>What is the most common technique on FPGA's to rectify this problem?
>
>adrian
>
>

Usually there is no limit for how many signals can be driven by a
signal during simulation.
I think you must have done a mistake elsewhere.  

If you give us more information maybe someone can help you better.

Best regards
 
Falser Klaus
R&D Electronics Department
Company	: Durst Phototechnik AG
	Vittorio Veneto Str. 59
	I-39042 Brixen
Voice	: +0472/810235
	: +0472/810111
FAX	: +0472/830980
Email	: kfalser@IHATESPAMdurst.it 

Article: 31233
Subject: Re: Fine phase shift in Virtex2
From: Srinivasan Venkataramanan <srini@realchip.co.in>
Date: Wed, 16 May 2001 12:15:30 +0530
Links: << >>  << T >>  << A >>
Brian,
     I am not an FPGA expert, but was rather interested in this
discussion.

Brian Philofsky wrote:
> 
> Meelis,
> 
<SNIP>

> As far as I know,
> VHDL attributes are ignored by most simulators and therefore can not pass
> information to simulation models however generics can.  

  I think you are correct, but why can't a simulator "understand"
attributes - I remember reading that attributes are mainly used by
Synthesis tools, but essentially it is a VHDL compiler's job to
interpret these attributes - am I right? If so IMHO a simulator in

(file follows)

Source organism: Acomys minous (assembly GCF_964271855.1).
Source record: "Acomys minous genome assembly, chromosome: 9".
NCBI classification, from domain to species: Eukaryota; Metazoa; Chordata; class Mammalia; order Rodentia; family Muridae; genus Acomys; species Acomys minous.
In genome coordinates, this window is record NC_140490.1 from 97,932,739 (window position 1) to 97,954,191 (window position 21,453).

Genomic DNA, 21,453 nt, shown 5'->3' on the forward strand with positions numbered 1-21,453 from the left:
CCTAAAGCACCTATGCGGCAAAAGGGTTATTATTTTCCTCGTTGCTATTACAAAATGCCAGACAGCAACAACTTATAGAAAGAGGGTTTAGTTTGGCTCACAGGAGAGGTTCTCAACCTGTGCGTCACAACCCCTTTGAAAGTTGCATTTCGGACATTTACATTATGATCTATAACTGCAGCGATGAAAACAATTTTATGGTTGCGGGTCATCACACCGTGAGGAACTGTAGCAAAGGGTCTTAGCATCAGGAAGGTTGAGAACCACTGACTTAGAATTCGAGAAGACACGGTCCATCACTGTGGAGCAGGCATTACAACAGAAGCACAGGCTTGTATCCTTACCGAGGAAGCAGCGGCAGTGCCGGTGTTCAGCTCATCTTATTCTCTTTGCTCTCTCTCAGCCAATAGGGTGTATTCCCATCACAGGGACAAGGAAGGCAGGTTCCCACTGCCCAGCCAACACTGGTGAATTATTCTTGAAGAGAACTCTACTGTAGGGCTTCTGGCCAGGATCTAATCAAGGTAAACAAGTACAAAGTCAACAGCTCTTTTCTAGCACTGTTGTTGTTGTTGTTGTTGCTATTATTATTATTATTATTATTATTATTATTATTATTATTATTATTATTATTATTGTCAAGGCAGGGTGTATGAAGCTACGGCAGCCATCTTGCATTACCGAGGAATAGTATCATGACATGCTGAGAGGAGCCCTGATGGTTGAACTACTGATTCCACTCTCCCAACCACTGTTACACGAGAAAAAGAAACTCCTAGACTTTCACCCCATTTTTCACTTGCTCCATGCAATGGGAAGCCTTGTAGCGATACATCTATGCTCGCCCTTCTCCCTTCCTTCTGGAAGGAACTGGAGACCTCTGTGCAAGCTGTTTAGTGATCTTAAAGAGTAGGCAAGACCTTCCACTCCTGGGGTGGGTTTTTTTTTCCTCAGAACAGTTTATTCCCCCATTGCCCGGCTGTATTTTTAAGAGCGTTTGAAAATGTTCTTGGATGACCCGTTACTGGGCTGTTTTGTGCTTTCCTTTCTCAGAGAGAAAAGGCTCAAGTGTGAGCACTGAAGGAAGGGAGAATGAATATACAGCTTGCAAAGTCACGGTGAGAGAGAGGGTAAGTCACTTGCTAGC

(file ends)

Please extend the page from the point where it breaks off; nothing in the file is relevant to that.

principle *CAN* understand attributes. They don't is a different
issue.

Could someone explain if there is any problem with this?

TIA

Srini

-- 
Srinivasan Venkataramanan (Srini)
ASIC Design Engineer,
Chennai (Madras), India

Article: 31234
Subject: Re: Fine phase shift in Virtex2
From: Alan Fitch <alan.fitch@doulos.com>
Date: Wed, 16 May 2001 10:07:50 +0100
Links: << >>  << T >>  << A >>
In article <3B02220A.790435AC@realchip.co.in>, Srinivasan Venkataramanan
<srini@realchip.co.in> writes
>Brian,
>     I am not an FPGA expert, but was rather interested in this
>discussion.
>
>Brian Philofsky wrote:
>> 
>> Meelis,
>> 
><SNIP>
>
>> As far as I know,
>> VHDL attributes are ignored by most simulators and therefore can not pass
>> information to simulation models however generics can.  
>
>  I think you are correct, but why can't a simulator "understand"
>attributes - I remember reading that attributes are mainly used by